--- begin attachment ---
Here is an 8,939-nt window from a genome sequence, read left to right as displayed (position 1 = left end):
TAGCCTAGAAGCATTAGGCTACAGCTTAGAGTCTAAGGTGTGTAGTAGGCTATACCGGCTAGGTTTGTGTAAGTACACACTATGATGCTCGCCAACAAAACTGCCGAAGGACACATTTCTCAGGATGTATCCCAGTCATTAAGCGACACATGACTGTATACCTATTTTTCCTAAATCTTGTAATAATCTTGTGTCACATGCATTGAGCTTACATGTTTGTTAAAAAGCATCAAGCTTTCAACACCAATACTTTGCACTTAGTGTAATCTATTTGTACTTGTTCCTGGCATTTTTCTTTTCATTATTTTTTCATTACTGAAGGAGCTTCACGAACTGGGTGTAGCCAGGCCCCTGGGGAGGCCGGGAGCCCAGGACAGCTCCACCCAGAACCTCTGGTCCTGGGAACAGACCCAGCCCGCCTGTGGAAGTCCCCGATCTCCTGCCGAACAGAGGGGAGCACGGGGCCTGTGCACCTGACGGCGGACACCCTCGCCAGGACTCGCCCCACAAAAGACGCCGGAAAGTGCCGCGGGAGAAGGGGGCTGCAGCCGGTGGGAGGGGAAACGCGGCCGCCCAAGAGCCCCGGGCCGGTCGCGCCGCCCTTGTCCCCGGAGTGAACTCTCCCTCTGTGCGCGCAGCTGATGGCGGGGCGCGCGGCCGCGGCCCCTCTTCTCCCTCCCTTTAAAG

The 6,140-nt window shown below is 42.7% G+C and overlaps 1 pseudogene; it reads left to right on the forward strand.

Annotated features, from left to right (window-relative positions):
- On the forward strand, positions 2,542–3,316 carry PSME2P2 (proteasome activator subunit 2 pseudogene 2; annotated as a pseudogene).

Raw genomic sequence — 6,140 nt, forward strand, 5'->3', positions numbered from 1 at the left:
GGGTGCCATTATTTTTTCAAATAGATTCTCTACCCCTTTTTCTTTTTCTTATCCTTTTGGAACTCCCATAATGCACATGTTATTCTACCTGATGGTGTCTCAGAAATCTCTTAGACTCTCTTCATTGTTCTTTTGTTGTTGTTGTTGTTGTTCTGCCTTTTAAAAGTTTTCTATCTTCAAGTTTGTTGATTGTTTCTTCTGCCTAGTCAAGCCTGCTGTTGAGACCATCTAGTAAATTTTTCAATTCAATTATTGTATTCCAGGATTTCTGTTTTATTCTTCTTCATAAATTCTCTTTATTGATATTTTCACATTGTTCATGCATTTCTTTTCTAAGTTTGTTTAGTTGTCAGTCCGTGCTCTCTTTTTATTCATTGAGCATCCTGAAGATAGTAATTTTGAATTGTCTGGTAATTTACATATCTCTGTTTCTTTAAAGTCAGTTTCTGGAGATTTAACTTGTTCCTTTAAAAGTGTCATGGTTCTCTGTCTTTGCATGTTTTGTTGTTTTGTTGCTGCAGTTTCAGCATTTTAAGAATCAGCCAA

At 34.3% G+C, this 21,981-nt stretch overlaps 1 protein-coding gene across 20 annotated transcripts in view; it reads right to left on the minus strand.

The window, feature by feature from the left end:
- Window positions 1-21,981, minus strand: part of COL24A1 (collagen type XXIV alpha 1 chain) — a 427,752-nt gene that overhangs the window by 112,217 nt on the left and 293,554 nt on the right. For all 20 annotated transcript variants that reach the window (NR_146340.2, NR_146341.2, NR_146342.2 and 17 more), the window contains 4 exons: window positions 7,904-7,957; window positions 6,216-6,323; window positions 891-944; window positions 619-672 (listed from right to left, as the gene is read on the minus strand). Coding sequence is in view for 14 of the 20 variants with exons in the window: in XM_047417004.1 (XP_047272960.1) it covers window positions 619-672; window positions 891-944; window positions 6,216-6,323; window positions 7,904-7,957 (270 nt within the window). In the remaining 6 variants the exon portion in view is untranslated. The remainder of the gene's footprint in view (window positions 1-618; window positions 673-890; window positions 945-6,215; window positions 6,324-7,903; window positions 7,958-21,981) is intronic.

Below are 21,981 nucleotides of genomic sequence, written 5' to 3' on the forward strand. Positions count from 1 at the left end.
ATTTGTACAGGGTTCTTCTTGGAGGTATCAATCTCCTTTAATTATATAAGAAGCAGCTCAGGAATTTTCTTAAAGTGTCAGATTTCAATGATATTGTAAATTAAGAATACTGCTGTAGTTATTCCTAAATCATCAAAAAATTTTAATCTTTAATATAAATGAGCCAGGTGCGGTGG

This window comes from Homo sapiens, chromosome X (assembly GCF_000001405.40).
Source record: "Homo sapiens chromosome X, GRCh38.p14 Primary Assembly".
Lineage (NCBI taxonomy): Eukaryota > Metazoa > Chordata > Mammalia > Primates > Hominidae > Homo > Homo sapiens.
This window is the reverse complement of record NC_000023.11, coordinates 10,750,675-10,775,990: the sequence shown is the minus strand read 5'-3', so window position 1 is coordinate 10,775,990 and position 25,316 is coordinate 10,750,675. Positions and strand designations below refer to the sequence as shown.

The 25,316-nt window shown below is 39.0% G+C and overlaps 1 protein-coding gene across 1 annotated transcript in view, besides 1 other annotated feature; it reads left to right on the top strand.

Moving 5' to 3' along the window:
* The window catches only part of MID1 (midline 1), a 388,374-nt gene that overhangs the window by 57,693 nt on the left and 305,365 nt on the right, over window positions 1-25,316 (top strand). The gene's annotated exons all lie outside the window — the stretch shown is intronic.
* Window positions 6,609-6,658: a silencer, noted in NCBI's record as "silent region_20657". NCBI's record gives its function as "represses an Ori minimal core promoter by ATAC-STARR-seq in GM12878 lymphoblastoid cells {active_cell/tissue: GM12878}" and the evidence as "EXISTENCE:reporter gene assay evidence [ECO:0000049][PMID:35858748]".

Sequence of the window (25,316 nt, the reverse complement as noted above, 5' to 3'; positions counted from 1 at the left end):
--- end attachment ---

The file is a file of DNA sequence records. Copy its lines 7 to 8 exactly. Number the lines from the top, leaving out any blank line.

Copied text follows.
GGGTGCCATTATTTTTTCAAATAGATTCTCTACCCCTTTTTCTTTTTCTTATCCTTTTGGAACTCCCATAATGCACATGTTATTCTACCTGATGGTGTCTCAGAAATCTCTTAGACTCTCTTCATTGTTCTTTTGTTGTTGTTGTTGTTGTTCTGCCTTTTAAAAGTTTTCTATCTTCAAGTTTGTTGATTGTTTCTTCTGCCTAGTCAAGCCTGCTGTTGAGACCATCTAGTAAATTTTTCAATTCAATTATTGTATTCCAGGATTTCTGTTTTATTCTTCTTCATAAATTCTCTTTATTGATATTTTCACATTGTTCATGCATTTCTTTTCTAAGTTTGTTTAGTTGTCAGTCCGTGCTCTCTTTTTATTCATTGAGCATCCTGAAGATAGTAATTTTGAATTGTCTGGTAATTTACATATCTCTGTTTCTTTAAAGTCAGTTTCTGGAGATTTAACTTGTTCCTTTAAAAGTGTCATGGTTCTCTGTCTTTGCATGTTTTGTTGTTTTGTTGCTGCAGTTTCAGCATTTTAAGAATCAGCCAA

At 34.3% G+C, this 21,981-nt stretch overlaps 1 protein-coding gene across 20 annotated transcripts in view; it reads right to left on the minus strand.